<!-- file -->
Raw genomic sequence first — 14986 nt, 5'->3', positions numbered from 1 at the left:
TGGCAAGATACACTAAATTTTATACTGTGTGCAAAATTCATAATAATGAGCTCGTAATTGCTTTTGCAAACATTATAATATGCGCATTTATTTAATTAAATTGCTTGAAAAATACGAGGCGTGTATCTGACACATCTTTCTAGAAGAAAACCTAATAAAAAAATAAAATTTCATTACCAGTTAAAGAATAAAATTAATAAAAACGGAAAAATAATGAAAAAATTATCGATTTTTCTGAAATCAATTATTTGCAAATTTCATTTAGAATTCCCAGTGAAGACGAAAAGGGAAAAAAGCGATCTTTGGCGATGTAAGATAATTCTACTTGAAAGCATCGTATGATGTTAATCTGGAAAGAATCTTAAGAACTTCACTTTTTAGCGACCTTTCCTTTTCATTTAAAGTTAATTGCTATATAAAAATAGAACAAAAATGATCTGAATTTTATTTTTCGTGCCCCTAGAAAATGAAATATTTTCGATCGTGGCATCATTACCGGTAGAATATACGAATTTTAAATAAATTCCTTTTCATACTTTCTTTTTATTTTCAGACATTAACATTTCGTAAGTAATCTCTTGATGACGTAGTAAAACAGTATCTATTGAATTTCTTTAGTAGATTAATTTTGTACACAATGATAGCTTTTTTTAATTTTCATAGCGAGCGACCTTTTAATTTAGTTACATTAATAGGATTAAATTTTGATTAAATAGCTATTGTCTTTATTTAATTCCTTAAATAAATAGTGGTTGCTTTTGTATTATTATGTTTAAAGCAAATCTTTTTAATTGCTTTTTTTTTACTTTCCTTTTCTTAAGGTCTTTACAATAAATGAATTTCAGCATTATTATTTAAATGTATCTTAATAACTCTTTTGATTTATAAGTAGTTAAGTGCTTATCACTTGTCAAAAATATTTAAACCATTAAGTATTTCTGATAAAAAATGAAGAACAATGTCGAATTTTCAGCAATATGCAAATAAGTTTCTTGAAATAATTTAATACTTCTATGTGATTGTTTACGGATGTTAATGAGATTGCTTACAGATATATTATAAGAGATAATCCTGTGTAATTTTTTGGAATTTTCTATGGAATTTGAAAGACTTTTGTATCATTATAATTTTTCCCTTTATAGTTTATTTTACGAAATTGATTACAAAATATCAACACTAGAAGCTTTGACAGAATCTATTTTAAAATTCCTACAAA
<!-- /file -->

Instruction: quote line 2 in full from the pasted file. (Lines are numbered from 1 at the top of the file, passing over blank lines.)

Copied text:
TGGCAAGATACACTAAATTTTATACTGTGTGCAAAATTCATAATAATGAGCTCGTAATTGCTTTTGCAAACATTATAATATGCGCATTTATTTAATTAAATTGCTTGAAAAATACGAGGCGTGTATCTGACACATCTTTCTAGAAGAAAACCTAATAAAAAAATAAAATTTCATTACCAGTTAAAGAATAAAATTAATAAAAACGGAAAAATAATGAAAAAATTATCGATTTTTCTGAAATCAATTATTTGCAAATTTCATTTAGAATTCCCAGTGAAGACGAAAAGGGAAAAAAGCGATCTTTGGCGATGTAAGATAATTCTACTTGAAAGCATCGTATGATGTTAATCTGGAAAGAATCTTAAGAACTTCACTTTTTAGCGACCTTTCCTTTTCATTTAAAGTTAATTGCTATATAAAAATAGAACAAAAATGATCTGAATTTTATTTTTCGTGCCCCTAGAAAATGAAATATTTTCGATCGTGGCATCATTACCGGTAGAATATACGAATTTTAAATAAATTCCTTTTCATACTTTCTTTTTATTTTCAGACATTAACATTTCGTAAGTAATCTCTTGATGACGTAGTAAAACAGTATCTATTGAATTTCTTTAGTAGATTAATTTTGTACACAATGATAGCTTTTTTTAATTTTCATAGCGAGCGACCTTTTAATTTAGTTACATTAATAGGATTAAATTTTGATTAAATAGCTATTGTCTTTATTTAATTCCTTAAATAAATAGTGGTTGCTTTTGTATTATTATGTTTAAAGCAAATCTTTTTAATTGCTTTTTTTTTACTTTCCTTTTCTTAAGGTCTTTACAATAAATGAATTTCAGCATTATTATTTAAATGTATCTTAATAACTCTTTTGATTTATAAGTAGTTAAGTGCTTATCACTTGTCAAAAATATTTAAACCATTAAGTATTTCTGATAAAAAATGAAGAACAATGTCGAATTTTCAGCAATATGCAAATAAGTTTCTTGAAATAATTTAATACTTCTATGTGATTGTTTACGGATGTTAATGAGATTGCTTACAGATATATTATAAGAGATAATCCTGTGTAATTTTTTGGAATTTTCTATGGAATTTGAAAGACTTTTGTATCATTATAATTTTTCCCTTTATAGTTTATTTTACGAAATTGATTACAAAATATCAACACTAGAAGCTTTGACAGAATCTATTTTAAAATTCCTACAAA